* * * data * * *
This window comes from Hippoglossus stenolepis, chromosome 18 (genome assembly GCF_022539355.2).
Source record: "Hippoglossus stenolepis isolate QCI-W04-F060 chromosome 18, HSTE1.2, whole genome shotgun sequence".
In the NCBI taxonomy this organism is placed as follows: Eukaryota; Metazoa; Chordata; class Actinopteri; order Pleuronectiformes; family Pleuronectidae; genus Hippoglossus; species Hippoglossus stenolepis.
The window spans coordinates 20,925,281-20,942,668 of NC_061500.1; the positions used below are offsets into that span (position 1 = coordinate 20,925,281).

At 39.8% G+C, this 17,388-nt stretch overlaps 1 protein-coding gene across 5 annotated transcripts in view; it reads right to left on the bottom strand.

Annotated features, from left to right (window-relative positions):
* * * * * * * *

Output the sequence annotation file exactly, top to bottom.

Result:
This window comes from Hippoglossus stenolepis, chromosome 18 (genome assembly GCF_022539355.2).
Source record: "Hippoglossus stenolepis isolate QCI-W04-F060 chromosome 18, HSTE1.2, whole genome shotgun sequence".
In the NCBI taxonomy this organism is placed as follows: Eukaryota; Metazoa; Chordata; class Actinopteri; order Pleuronectiformes; family Pleuronectidae; genus Hippoglossus; species Hippoglossus stenolepis.
The window spans coordinates 20,925,281-20,942,668 of NC_061500.1; the positions used below are offsets into that span (position 1 = coordinate 20,925,281).

At 39.8% G+C, this 17,388-nt stretch overlaps 1 protein-coding gene across 5 annotated transcripts in view; it reads right to left on the bottom strand.

Annotated features, from left to right (window-relative positions):